Rob Graham suggested WhatsApp should do what botnets have been doing for years to make the individual bots find the command and control server, even in the face of regular take-down by law enforcement and security firms: use domain generating algorithms (DGA).

Rob’s post is worth a read, if only because it shows that there may be things to be learned from how botnets operate, despite the fact that they generally use evil means to do evil things. But much as it is a nice idea, DGAs won’t work for WhatsApp.

Firstly, the pseudorandomly generated domains still need to point to one or more IP addresses. This quickly becomes a single point of failure: a government that wants to block the service can simply block this IP address. WhatsApp can respond by moving its servers somewhere else, but the number of places where it can go are limited. You can’t run WhatsApp from your parents’ basement. A game of whack-a-mole between the company and law enforcement wouldn’t give a great user experience either.

Secondly, DGAs make “sinkholing” very easy. This is the process where someone (typically a security researcher or a law enforcement officer) registers one of the pseudorandom domains used by the service and consequently find the individual nodes (bots or WhatsApp clients) connect to their server. Note that malware researchers regularly crack the DGAs used by botnets (which tend to hide their code far better than WhatsApp would ever want to do) and even if they can’t do that, they could just run the app in a sandbox and see what domains it performs DNS lookups against.

In theory, a service can be setup so that sinkholing can’t do any harm, for instance by using public key cryptography and only communicate to servers that show possession of a public key. In practice, things are more complicated. It turns every security vulnerability that requires a man-in-the-middle position to exploit into one that anyone can exploit at scale (man-in-the-middle scales badly for most attackers). It also provides all kinds of DDoS opportunities, both against WhatsApp and against unrelated third-party services that the domains can be pointed to.

It is often said that if you use a free product on the Internet that you are the product rather than the customer. Generally speaking, this is true. But unlike individual bots, who are rightly often called “zombies”, these product-customers can and will leave if the service becomes unavailable a lot of the time.

Should a service like WhatsApp really be concerned by governments trying to take them down, they will be pleased to know that Tor has become a lot faster in recent years. And while running your infrastructure as a Tor-hidden service won’t prevent a really powerful three-letter agency from taking it down, it should provide ample protection against silly judges with even sillier court orders.

(How) did they break Diffie-Hellman?

Earlier this year, a research paper presented a new attack against the Diffie-Hellman key exchange protocol. Among other things, the paper came with a reasonable explanation of how the NSA might be able to read a lot of the Internet’s VPN traffic. I wrote a blog about this in May.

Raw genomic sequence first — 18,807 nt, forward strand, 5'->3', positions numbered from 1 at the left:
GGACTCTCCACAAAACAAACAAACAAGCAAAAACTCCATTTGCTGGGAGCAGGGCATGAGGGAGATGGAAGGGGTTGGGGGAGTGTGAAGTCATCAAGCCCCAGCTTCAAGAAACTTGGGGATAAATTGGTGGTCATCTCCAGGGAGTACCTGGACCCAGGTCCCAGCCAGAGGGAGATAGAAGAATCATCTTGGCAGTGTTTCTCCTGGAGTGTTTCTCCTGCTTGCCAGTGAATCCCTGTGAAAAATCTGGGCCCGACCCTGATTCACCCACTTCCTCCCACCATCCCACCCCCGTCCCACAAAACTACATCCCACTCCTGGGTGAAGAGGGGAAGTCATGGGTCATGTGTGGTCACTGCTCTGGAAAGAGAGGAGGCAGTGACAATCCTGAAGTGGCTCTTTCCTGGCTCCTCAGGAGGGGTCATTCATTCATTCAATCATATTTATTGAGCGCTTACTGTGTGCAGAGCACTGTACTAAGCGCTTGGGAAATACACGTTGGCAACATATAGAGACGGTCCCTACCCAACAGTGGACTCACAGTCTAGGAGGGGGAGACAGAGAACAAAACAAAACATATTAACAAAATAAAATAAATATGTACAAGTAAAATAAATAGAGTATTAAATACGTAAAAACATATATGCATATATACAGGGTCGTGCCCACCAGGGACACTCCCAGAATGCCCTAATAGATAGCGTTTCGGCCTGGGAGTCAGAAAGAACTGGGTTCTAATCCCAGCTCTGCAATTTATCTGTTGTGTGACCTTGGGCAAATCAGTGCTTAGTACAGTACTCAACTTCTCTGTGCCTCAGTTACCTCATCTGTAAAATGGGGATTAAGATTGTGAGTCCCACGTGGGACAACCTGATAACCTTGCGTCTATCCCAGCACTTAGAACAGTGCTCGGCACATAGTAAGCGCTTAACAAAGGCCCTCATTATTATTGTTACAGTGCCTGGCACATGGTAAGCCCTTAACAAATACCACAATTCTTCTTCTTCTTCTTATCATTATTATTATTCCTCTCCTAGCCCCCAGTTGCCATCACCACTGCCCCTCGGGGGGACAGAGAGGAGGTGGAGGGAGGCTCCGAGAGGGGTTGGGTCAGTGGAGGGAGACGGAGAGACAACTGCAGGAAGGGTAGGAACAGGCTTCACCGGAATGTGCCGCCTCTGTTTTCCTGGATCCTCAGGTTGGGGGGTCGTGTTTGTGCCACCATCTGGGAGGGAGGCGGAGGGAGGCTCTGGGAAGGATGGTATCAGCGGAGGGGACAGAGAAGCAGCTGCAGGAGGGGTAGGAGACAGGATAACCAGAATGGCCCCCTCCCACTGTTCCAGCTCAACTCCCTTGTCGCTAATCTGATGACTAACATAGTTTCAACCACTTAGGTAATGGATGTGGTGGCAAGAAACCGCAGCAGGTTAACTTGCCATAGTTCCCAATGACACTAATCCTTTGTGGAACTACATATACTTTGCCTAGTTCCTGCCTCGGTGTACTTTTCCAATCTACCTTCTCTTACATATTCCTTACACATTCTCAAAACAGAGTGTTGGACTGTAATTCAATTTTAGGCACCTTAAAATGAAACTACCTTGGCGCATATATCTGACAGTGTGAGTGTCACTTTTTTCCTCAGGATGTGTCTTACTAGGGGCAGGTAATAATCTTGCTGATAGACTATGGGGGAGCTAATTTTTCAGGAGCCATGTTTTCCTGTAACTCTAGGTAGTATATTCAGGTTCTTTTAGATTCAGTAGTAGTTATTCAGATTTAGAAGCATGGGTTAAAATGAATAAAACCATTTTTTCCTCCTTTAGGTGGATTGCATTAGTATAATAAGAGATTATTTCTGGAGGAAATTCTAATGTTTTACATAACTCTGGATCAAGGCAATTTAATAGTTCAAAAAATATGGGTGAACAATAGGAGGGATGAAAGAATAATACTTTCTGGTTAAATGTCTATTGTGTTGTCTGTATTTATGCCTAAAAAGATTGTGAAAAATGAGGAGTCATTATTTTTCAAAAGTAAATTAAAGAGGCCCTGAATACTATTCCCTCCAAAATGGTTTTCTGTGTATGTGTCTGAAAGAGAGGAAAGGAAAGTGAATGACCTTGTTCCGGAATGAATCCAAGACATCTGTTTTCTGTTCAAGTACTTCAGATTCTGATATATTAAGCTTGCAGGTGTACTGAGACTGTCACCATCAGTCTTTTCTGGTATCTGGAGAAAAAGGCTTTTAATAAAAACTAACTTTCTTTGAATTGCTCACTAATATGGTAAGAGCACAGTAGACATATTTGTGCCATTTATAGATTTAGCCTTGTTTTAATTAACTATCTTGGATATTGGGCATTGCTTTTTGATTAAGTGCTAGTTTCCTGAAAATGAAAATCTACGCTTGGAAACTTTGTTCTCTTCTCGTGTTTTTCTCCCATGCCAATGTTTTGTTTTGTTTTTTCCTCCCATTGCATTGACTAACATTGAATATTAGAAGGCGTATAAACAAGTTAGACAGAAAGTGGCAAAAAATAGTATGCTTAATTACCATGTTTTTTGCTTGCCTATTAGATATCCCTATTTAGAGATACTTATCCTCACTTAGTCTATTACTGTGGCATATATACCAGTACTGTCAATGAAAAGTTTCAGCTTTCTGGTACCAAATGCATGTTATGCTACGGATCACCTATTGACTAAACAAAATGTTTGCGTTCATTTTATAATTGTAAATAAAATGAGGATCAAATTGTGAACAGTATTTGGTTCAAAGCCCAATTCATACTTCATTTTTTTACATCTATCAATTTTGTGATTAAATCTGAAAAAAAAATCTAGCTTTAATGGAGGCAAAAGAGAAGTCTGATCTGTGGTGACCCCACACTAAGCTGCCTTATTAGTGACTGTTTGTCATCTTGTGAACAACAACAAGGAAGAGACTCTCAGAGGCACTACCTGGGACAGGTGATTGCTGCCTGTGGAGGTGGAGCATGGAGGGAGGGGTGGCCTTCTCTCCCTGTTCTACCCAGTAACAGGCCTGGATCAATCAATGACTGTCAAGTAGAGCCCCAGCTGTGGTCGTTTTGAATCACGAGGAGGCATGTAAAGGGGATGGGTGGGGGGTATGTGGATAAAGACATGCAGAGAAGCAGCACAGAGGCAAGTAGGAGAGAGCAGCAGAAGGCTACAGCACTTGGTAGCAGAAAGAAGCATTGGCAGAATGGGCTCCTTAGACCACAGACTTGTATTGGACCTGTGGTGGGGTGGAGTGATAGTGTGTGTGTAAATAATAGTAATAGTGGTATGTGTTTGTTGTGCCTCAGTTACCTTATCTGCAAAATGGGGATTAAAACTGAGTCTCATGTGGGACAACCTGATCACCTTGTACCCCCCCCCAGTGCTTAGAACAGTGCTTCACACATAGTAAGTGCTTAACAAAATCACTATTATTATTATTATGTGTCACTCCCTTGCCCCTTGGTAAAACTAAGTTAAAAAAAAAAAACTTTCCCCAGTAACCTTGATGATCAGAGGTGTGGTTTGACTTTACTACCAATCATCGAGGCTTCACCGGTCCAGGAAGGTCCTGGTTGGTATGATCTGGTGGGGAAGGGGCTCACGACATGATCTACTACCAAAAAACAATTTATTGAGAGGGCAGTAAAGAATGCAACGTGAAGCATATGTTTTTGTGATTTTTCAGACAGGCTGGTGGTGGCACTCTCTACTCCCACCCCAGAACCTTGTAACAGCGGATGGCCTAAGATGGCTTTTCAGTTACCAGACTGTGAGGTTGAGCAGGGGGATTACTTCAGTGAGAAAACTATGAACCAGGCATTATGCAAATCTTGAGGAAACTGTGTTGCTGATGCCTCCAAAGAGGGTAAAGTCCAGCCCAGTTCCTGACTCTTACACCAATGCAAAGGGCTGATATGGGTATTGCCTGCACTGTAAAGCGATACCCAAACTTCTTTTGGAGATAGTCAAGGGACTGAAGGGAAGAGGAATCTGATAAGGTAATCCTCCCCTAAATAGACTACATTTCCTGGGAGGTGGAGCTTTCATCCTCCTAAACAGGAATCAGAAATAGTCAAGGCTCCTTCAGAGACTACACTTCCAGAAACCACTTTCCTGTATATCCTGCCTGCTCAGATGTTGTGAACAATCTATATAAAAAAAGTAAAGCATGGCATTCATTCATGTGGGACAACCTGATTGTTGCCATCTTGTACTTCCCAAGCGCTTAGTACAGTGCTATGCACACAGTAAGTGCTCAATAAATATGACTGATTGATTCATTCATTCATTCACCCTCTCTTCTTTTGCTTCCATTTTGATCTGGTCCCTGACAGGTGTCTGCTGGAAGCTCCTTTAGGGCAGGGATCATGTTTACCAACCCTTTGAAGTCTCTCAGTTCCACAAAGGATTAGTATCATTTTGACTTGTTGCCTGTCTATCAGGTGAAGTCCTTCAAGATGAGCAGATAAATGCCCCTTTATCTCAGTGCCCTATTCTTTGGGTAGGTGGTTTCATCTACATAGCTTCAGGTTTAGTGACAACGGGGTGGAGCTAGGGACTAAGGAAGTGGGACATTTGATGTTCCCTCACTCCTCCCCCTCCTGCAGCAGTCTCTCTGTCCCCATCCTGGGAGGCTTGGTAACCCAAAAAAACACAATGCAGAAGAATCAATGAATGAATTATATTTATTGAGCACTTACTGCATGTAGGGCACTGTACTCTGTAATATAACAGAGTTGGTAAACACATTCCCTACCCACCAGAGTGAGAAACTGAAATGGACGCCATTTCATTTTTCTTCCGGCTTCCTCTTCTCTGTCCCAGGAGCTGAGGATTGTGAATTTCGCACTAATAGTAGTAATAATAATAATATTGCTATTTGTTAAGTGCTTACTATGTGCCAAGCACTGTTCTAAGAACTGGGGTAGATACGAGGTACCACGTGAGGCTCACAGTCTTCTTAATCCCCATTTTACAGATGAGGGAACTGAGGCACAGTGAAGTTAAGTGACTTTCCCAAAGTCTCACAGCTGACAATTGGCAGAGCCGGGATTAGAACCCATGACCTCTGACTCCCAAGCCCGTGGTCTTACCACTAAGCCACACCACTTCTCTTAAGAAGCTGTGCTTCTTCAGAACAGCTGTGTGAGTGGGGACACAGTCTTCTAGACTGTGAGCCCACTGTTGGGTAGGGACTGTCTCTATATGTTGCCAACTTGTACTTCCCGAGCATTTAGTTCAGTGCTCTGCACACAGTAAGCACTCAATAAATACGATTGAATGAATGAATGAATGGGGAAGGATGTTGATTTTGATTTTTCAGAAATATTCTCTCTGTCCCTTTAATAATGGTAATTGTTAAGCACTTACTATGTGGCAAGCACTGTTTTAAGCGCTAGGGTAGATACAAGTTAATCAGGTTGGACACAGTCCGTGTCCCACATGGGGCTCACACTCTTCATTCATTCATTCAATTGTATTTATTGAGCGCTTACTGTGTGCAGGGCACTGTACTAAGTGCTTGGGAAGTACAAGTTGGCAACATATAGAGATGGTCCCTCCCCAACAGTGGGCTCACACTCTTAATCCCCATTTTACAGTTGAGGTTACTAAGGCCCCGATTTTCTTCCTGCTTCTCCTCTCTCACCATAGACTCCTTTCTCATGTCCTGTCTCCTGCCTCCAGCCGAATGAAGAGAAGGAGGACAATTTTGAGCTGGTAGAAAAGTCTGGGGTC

Last month, the paper was presented at a conference and thus made the news again. Because I believed some of the news articles misunderstood the paper I just like writing about cryptography, I thought I’d explain what Diffie-Hellman is, what the paper showed and what its consequences are.

Chicken or the egg

Diffie-Hellman (named after its inventors Whitfield Diffie and Martin Hellman) attempts to solve the chicken-or-egg problem in cryptography: for Alice and Bob to communicate securely over a public channel such as the Internet they need to share a common encryption key. But for them to agree on such a key they need to be able to communicate securely over a public channel.

(N.B. in a typical situation where the protocol is used, Alice is a web browser or a VPN client; Bob is a web server using HTTPS, or a VPN server.)

Diffie-Hellman is called a key-exchange protocol, which is a bit of misnomer, as rather than exchange a previously generated key, the protocol actually generates the key.

In the first step, Alice and Bob both choose a (large) random number, which they both keep secret. Let’s call Alice’s number a and Bob’s number b.

Now using a ‘mechanism’ (more on which later) that is part of the protocol, Alice uses a to compute a second number, which is denoted ga. Bob uses the same mechanism to compute a number gb. Alice and Bob then share ga and gb with each other, over a public channel.

So we are now in the following situation:

  • Alice knows a, ga and gb;
  • Bob knows b, ga and gb;
  • Anyone being able to read their communication only knows ga and gb.

Now using the same mechanism as before, Alice uses her secret number a and the number gb, which Bob sent her, to create a new number (gb)a. Bob, likewise, uses b and ga to create a number (ga)b. Because maths can be kind like that, (gb)a and (ga)b are in fact the same number. This is the shared key they will use.

The reason this works is that, while it is easy for Alice to use a to compute ga, it is impossible for someone who only knows ga to compute a — and the same of course also holds for b and gb. It is also impossible to compute the shared secret key using only ga and gb.

Nothing is impossible

It is important to note that as so often in cryptography, ‘impossible’ doesn’t literally means that. It just means that it is extremely expensive and time-consuming. If the numbers involved are large enough, it can take the fastest clusters of computers millions of years to crack the algorithm; hence it is considered secure.